Japanese beetles are about a centimeter in length, with a dark green metallic prothorax and brown wing covers with rose striations. Identify Japanese beetles, often considered pests, with information from an entomologist and insect specialist in this free video on beetles.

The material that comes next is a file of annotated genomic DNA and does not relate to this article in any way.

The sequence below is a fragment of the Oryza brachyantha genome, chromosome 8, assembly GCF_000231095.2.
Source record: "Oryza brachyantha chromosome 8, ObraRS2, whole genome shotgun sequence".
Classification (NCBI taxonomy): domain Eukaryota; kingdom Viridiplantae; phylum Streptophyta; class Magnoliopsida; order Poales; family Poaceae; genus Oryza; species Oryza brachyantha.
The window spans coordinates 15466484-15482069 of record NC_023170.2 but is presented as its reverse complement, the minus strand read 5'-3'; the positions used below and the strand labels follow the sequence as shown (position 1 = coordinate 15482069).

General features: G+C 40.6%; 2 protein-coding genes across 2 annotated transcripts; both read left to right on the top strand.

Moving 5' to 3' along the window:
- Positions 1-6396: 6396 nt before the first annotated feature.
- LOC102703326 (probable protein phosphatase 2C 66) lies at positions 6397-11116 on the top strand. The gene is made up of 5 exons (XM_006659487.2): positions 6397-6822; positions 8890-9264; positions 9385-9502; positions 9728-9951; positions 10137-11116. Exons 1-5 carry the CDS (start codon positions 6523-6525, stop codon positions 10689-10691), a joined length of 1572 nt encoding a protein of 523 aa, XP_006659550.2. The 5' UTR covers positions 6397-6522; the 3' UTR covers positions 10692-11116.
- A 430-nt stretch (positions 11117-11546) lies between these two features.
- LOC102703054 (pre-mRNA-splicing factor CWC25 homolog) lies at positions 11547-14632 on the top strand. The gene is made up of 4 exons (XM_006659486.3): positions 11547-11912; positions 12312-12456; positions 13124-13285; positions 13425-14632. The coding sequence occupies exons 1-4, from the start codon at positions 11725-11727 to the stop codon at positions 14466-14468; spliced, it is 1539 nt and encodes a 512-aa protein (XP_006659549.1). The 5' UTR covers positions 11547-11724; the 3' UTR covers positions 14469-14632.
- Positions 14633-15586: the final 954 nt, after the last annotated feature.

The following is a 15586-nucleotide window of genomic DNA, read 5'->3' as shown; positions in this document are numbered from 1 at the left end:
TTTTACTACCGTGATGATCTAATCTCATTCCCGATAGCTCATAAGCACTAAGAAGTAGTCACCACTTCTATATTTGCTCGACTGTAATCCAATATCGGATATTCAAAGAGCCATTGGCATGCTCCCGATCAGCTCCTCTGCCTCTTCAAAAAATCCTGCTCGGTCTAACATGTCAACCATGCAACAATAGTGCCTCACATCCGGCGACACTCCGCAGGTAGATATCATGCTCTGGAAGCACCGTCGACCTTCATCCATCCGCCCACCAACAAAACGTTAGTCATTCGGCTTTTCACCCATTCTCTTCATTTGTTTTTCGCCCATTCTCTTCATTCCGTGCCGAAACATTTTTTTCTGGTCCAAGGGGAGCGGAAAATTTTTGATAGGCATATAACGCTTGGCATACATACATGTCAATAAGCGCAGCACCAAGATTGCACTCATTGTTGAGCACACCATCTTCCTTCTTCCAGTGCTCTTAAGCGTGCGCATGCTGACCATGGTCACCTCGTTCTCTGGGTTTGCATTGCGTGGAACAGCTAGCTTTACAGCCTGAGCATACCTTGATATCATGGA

I'm Mike Quinn. I've been a entomologist for twenty years, and we're here at the Lady Bird Johnson Wildflower center talking about what to the, what does the Japanese beetle look like. It's a small beetle; maybe a centimeter in length, and the prothorax in front is a dark green metallic coloration, and the wing covers, or elytra in the back are brown in color with a parallel rose striations. And along the sides there's white tufts, five on each side and two on the back. And this is a scarab beetle, and the larval stage is a white grub which is "C" shaped. And introduced years ago into North America, and they're considered to be a pest species. The metallic green and prothorax, with the green elytra and white spots on the side are a way to ways to recognize the Japanese beetle.